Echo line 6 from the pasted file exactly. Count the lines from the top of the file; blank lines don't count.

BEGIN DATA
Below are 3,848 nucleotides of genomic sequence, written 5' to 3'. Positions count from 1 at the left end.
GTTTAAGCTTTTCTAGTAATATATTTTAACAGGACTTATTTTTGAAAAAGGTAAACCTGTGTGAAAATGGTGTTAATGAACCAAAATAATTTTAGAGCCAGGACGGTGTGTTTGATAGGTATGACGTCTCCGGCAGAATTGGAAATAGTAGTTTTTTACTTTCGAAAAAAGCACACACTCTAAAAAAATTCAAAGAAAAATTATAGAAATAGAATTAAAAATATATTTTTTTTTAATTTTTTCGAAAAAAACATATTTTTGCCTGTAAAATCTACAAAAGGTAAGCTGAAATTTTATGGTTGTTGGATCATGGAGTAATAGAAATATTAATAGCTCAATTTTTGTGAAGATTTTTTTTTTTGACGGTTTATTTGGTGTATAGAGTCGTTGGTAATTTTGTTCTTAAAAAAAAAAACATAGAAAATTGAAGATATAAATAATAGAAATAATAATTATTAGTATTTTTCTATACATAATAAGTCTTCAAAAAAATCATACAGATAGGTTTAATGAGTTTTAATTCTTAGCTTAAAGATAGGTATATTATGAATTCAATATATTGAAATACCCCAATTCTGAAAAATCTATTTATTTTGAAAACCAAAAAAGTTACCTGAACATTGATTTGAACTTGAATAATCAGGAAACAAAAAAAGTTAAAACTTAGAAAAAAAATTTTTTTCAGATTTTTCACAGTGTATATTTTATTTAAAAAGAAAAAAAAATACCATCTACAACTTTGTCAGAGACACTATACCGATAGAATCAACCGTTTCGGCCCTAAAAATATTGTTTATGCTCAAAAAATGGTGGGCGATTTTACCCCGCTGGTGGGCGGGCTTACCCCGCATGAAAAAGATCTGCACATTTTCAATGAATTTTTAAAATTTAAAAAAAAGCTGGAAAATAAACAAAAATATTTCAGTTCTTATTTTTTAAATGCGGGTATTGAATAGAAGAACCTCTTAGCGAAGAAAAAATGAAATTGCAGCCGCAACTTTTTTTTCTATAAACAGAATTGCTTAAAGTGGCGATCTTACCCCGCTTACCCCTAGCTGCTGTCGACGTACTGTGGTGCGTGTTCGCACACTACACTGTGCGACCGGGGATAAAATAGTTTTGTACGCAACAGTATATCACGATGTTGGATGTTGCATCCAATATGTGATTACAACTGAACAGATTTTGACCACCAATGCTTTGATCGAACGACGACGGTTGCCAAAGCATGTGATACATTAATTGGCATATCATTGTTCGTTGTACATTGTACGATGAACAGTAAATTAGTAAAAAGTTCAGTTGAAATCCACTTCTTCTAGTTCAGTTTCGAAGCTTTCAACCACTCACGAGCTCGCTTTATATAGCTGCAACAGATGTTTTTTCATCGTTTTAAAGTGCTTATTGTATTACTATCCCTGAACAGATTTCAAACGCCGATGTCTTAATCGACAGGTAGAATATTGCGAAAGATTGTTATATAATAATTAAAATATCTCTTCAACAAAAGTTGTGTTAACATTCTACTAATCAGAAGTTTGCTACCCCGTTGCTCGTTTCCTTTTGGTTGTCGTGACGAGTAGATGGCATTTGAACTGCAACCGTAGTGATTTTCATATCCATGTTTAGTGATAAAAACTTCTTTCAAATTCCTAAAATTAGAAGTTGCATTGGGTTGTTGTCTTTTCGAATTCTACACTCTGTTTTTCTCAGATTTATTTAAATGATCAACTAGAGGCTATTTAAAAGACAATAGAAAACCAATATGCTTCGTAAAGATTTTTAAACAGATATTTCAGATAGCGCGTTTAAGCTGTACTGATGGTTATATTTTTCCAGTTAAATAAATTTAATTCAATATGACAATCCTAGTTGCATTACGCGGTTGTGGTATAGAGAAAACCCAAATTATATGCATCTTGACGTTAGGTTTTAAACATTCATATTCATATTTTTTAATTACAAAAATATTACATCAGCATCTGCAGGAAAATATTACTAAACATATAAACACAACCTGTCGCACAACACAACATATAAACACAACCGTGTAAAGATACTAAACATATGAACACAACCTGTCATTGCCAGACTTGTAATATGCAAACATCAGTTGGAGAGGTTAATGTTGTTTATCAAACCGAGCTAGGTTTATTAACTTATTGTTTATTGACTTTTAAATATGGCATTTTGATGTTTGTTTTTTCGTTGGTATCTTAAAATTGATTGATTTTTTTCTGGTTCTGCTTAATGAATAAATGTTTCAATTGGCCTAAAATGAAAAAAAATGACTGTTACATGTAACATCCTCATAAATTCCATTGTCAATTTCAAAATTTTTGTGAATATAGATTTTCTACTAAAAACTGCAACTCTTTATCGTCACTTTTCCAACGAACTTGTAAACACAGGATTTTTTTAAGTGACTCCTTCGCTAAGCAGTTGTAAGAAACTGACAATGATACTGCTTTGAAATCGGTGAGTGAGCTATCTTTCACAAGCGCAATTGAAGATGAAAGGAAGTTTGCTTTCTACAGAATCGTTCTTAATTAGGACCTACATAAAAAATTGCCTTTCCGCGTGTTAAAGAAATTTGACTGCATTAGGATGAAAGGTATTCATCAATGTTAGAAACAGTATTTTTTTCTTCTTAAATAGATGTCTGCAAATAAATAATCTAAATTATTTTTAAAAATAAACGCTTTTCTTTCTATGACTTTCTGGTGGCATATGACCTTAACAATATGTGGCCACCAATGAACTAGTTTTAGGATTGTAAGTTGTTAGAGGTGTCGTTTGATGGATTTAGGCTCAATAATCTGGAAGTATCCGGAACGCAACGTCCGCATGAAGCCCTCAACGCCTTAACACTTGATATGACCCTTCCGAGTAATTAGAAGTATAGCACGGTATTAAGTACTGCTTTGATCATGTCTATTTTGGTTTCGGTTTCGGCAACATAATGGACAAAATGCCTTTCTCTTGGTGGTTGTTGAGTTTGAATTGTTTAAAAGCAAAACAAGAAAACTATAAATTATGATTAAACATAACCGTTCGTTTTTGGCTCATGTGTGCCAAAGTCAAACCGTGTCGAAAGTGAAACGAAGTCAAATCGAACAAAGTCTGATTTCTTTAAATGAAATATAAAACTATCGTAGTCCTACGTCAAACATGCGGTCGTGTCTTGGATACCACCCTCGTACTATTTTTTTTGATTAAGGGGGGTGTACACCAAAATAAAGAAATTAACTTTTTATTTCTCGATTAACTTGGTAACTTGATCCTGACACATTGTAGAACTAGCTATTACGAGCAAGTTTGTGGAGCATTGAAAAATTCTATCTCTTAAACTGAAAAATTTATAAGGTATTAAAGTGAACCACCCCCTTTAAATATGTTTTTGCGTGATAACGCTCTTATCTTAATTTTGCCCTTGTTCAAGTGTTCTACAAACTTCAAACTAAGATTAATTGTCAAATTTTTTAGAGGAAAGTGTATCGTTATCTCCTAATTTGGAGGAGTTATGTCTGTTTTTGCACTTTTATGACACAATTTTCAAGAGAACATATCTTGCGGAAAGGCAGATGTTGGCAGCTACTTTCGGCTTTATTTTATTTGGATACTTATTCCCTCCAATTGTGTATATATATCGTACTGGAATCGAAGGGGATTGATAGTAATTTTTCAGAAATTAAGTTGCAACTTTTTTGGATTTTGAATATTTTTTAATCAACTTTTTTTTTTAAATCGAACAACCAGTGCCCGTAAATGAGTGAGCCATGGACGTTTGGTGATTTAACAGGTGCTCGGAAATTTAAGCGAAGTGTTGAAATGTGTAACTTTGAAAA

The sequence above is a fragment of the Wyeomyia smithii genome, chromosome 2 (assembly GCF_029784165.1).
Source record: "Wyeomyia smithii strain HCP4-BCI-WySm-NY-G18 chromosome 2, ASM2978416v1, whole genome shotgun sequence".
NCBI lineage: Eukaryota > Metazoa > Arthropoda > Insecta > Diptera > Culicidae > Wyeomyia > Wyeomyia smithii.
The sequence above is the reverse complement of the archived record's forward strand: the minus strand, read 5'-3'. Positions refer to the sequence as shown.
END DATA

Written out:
The sequence above is the reverse complement of the archived record's forward strand: the minus strand, read 5'-3'. Positions refer to the sequence as shown.